Friday, July 01, 2005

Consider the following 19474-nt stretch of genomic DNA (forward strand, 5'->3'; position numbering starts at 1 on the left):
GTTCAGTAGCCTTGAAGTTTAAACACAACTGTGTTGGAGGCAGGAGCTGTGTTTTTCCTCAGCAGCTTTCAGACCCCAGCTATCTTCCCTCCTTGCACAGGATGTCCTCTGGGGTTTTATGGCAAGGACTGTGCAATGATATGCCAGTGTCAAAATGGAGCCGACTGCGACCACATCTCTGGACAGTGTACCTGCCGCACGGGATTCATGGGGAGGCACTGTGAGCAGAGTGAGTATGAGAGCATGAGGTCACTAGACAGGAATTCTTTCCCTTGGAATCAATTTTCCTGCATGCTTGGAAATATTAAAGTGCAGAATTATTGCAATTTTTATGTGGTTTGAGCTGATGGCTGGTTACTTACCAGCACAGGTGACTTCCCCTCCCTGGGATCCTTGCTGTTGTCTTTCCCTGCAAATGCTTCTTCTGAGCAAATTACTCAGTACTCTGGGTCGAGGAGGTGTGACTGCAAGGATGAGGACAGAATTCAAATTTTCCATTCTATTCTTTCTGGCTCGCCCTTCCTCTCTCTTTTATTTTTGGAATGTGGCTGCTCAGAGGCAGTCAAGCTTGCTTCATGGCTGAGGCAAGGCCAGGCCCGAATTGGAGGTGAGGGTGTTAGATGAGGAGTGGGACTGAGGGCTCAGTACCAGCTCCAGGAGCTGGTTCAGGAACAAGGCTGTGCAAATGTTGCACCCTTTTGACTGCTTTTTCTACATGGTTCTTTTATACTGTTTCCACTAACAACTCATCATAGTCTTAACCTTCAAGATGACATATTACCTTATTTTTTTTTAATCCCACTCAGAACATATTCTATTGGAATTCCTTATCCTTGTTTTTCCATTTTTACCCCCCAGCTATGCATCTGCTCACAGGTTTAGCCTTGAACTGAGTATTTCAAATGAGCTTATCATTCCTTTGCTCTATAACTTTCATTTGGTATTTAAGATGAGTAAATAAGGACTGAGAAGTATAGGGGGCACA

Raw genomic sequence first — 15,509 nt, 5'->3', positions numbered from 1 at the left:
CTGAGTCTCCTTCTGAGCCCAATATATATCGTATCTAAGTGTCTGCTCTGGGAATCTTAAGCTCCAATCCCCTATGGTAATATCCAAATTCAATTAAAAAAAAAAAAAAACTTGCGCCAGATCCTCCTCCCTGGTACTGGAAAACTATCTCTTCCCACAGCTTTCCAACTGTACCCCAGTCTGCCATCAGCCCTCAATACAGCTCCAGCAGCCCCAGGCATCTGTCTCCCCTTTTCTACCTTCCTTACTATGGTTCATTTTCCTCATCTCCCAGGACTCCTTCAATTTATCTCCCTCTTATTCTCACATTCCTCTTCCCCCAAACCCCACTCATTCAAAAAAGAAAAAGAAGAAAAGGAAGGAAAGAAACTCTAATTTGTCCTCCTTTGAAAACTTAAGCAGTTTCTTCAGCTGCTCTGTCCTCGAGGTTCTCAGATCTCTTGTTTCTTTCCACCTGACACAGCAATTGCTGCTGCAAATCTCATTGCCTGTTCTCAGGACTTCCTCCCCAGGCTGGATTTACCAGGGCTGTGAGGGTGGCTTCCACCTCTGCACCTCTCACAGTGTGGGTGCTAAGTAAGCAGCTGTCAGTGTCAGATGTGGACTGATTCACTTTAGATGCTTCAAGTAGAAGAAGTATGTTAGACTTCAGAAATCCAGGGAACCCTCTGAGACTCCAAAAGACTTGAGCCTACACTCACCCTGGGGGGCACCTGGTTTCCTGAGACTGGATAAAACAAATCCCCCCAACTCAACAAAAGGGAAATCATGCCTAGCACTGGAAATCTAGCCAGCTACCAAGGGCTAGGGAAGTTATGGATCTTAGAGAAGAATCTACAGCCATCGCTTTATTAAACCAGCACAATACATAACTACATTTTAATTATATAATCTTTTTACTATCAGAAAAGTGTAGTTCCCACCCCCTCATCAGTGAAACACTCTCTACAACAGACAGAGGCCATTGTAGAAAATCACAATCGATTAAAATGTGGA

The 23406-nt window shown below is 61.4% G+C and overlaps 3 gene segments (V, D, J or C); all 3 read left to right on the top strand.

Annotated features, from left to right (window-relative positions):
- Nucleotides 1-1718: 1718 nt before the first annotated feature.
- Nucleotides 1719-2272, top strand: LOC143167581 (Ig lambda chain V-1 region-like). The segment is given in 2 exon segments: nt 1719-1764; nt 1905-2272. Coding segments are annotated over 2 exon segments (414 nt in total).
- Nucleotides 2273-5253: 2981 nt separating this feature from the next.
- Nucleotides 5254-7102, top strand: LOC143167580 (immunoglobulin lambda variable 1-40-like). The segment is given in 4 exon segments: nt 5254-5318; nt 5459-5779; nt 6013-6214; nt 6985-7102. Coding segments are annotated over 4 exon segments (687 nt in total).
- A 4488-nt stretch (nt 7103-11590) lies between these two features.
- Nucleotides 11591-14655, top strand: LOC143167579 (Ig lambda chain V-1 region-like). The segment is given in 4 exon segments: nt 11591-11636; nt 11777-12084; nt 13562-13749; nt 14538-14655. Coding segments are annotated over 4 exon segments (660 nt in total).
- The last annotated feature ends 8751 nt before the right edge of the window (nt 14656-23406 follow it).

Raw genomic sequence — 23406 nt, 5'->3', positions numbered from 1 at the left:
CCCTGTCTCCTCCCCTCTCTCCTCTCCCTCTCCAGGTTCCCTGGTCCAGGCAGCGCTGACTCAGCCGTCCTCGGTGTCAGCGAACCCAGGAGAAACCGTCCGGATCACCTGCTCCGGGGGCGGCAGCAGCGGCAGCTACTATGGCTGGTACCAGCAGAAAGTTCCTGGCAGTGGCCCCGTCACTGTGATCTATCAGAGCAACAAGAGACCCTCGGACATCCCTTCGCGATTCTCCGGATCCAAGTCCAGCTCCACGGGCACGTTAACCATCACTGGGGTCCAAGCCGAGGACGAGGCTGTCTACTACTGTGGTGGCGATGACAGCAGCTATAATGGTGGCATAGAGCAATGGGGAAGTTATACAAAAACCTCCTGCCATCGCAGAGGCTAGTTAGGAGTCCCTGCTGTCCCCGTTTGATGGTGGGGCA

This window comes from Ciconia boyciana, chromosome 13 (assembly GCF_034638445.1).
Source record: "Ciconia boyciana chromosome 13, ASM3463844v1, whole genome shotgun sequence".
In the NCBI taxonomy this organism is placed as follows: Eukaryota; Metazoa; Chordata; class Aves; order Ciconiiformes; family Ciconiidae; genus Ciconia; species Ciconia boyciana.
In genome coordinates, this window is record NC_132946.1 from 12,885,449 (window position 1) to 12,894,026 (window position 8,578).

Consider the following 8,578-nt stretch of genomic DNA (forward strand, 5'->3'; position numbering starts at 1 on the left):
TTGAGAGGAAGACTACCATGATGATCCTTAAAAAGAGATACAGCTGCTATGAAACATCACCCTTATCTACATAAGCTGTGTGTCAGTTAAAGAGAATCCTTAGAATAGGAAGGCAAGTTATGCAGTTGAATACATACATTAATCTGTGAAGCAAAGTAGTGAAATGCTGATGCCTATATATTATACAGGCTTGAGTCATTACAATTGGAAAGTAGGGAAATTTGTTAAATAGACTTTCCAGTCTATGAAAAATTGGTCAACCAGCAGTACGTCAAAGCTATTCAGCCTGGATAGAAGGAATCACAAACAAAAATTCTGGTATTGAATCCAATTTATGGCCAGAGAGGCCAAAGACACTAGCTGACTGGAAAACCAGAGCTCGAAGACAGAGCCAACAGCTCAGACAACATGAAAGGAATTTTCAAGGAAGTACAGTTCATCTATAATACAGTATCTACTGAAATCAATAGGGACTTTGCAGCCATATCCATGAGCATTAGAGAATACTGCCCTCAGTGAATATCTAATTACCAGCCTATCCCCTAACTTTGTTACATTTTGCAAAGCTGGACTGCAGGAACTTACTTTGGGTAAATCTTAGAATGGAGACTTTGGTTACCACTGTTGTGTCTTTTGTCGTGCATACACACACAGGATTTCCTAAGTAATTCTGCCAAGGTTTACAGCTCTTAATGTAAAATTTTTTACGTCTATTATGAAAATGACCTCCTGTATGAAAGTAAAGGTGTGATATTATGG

American Left and the Middle East, PART III: Samir Qasir and the Nation Magazine: I have noticed that the Nation magazine has not noticed that Palestinians are being killed regularly by Israeli gunfire, but they mostly don't speak French and don't amuse and entertain Adam Shatz and other cosmopolitan Western journalists. They don't get tributes from the Nation magazine. They just don't deserve it. They are trouble-makers. The Nation and other ostensibly leftist US publications could not wait for Oslo to urge the Palestinians to fully surrender, and accept a part of the 23% of Palestine. I know Adam Shatz and I am writing those words from Beirut after somebody sent to me his latest article on Samir Qasir. He wonders why American leftists have not taken notice of his passing. I will tell you: he has not been a leftist in 10 years--or even more, but he spoke French and English and reminded Shatz of an Italian actor. He also was "glamorous" unlike the Palestinian victims that Shatz has not been noticing, and who have not been covered. Does Shatz wonder why the American left does not notice them either? Palestinian victims must not remind Shatz of Italian actors and may even scare him with their unItalian beards, and unItalian clothes. How rough they are. I have written before about Qasir, and denounced his murder, and while I have not agreed with him on anything in 10 years, I did mention that I doff my hat to his courage against Syrian domination in Lebanon. But that is it. His courage against Syria, was not matched with any courage against Hariri globalization or An-Nahar's right-wing agenda. No, Mr Shatz: not everybody awaited Qasir's article. There is more than one side in Lebanon, Adam. Yes, more than one side, and even if one of the many sides may not appear elegent to Western eyes. Many wondered why Qasir would not write one article critical of Arafat: he was one of the most unabashed voices speaking for Arafat in Lebanon, and some even suggested that his enmity with Syria matched Arafat's. Qasir did not speak against the racist tone and content of An-Nahar's coverage of Syrian AND Palestinian affairs, which continues. Only when the rapist or the murderer--or the accused--happens to be Syrian, An-Nahar makes sure to point that out. Shatz chooses to ignore that there are different opinions in Lebanon: and not everybody in Lebanon who disagreed with Qasir is an agent of Syria. Please, take note. He captured the mood of SOME Lebanese: but then again. These are the Lebanese that most journalists talk to. I was just talking about this the other day to a Western journalist here, pointing out how biased the sample that Western journalists--those who are stationed here and those who come for brief Hassan Fattah's style trips of coverage--deal with. Very very few, venture into the southern suburbs of Beirut, for example, or to South Lebanon: I know, I know that Adam did go there, and I had even helped him to set up some of his interviews. Yes, Qasir was courageous in condemning anti-Semitism, but there are now many Arabs who do so. But I want Arabs and non-Arabs to condemns anti-Semitism and Israeli crimes. Israeli crimes in fact far supersede the harm of Arab anti-Semitic outbursts, as reprehensible as they are. But Western journalists only want Arab condemnation of anti-Semitism, and Arab condemnation of Israel and Zionism always appear jarring to there ears. Qasir's views on the Palestinians were very close to those of Abu Mazen: he never criticized Arafat but came to appreciate the stance of Abu Mazen. Western journalists and the Nation magazine like that. They love it when Arabs just give up, and allow Israel to continue its domination and wars. To be sure: they remind you of how wonderful they are for allowing the Palestinians to have a state in 23% of Palestine. How nice of them; how considerate and compassionate of you, Western journalists. Do you want me to send you candy for those wonderful positions? Let me know. Shatz liked Qasir for being "glamorous." This is like the MERIP article on Lebanon by Nicholas Blanford that mentioned the "telegenic" crowds of one side of the demonstrators in Lebanon. But how can Shatz judge Qasir's articles in Arabic in An-Nahar when I know that he knows that I know that he does not know Arabic? Did he ask for regular summaries, or did he just ask Qasir for accounts of his articles on a daily basis? Did he ever ask Qasir about his close relation with Rafiq Hariri? Rafiq Hariri, for potato's sake. Is Hariri now also an object of admiration by the Nation. I would not be surprised. Not anymore. Did he ask his ostensibly leftist friend to explain the connection between the Hariri political Inc and any ostensible leftist? And lest Shatz make the Lebanese to be superior and the Syrians inferior, Syrian domination of Lebanon took place through a joint Lebanese-Syrian apparatus. Lebanese and Syrians were responsible for it. But Shatz here really internalizes the message of the right-wing opposition when he talks about a "special" Lebanon; a Lebanon different from the rest of the Arab world. This is a message that you can hear in any cafe in East Beirut and elsewhere: by those Lebanese (of different sects) who think that the Lebanese people are certainly genetically superior to other Lebanese. Is that what Shatz is talking about? And not all Syrian dissidents agreed with Qasir: let me tell you that. Many of them did not understand why the chic Lebanese columnists for An-Nahar, including Qasir, never EVER criticize Saudi Arabia. Saudi Arabia for potato's sake. How can anybody be for enlightenment and "modernity"--how much I hate that term perhaps because I have read Adorno and Horkheimer's Dialectic of Enlightenment--without being totally and absolutely against the Saudi dictatorship. But there are chic causes that Western journalists like. How much does the Nation magazine remind me of the New York Times these days. I bet they win awards more often now. I know and feel that radical Arabs like my dear friend Joseph and I make Nation magazine journalists very uncomfortable. I have felt it over the years. They just can't deal with them, because they don't treat them as their inspiration and role models. They also want "glamorous" characters. Shatz liked Qasir's belief in Lebanon as a "model of modernity". What a wonderful phrase. I wish I have time to write a paragraph on that. Model of modernity? Like the Jordanian dictatorship? I bet a model of modernity would open its doors fully wide to World Bank and IMF. These are topics that Qasir never worried about. Why should he? The definition of "freedom" and "sovereignty" espoused by the right-wing opposition that is adored by the NYT and Washington Post and the Nation magazine does not include opposition to the violation of sovereignty by World Bank, Israel, and US. Qasir and An-Nahar NEVER bothered with such trivial matters. Why should the Nation? They just don't like the non-telegenic Shi`ite crowds--let me be blunt here. In fact, during the showdown between the two massive demonstrations, the "chic" side (the one that is admired by Shatz) it was common to refer to the other side as "dirty" and "smelly" and "poor." I never supported any of the demonstrators of either side, but am fully aware of the class/sect dimensions in play. Yes, Qasir was planning on criticizing Gen. `Awn: they wanted one voice, and it was supposed to come from the billionaire's headquarters. And the Nation magazine understood that. I strongly urge the creation of an organization called Billionaires for the Nation magazine. Maybe Hariri would establish an endowment for Nation too. And then Shatz talked about the Democratic Left Movement. What a joke. I bet that Shatz here does not have a clue of what he is talking about. I was just talking yesterday to a journalist who attended the founding meeting of this small and marginal group--I call it the Hariri Right, or the New Right in Lebanon. Nobody in the left here in Lebanon considers it to be on the left. I always wondered what is "left" about the Democratic Left Movement that Shatz so admired. They never employ class analysis in their evaluation of the Lebanese events. They have become mere tools for the Hariri Political Inc. In fact, their deputy, Ilyas Atallah, who led the Syrian offensive on Tripoli in 1984--for those who remember--only won his seat in parliament by shifting his candidacy from Mount Lebanon to Tripoli. Hariri wanted to reward the movement with a seat, for services rendered. So this Lebanese journalist that I was talking to yesterday, told me that Qasir would not allow the small number of members to "elect" the executive committee of the movement at that meeting. He said: "why elect them, when we can appoint them." And appoint them, they did. Long live Leninist Democratic Centralism. And let us remember that many of the members and founders cut their teeth in the fully Stalinist Lebanese Communist Party of the 1970s and 1980s. It is amazing how the Qasir described in the last section of Shatz' article remind me of Fouad Ajami in 1978 when he came out with the Arab Predicament. In fact, Qasir's last book was a replica of the message. But Shatz and others love it when attention of criticisms is shifted away from Israel. Direct your attention elsewhere, and let the Nation magazine attack the militancy of my dear friend Joseph Massad, and let them write series of articles about the "anguish" of Israeli occupation soldiers.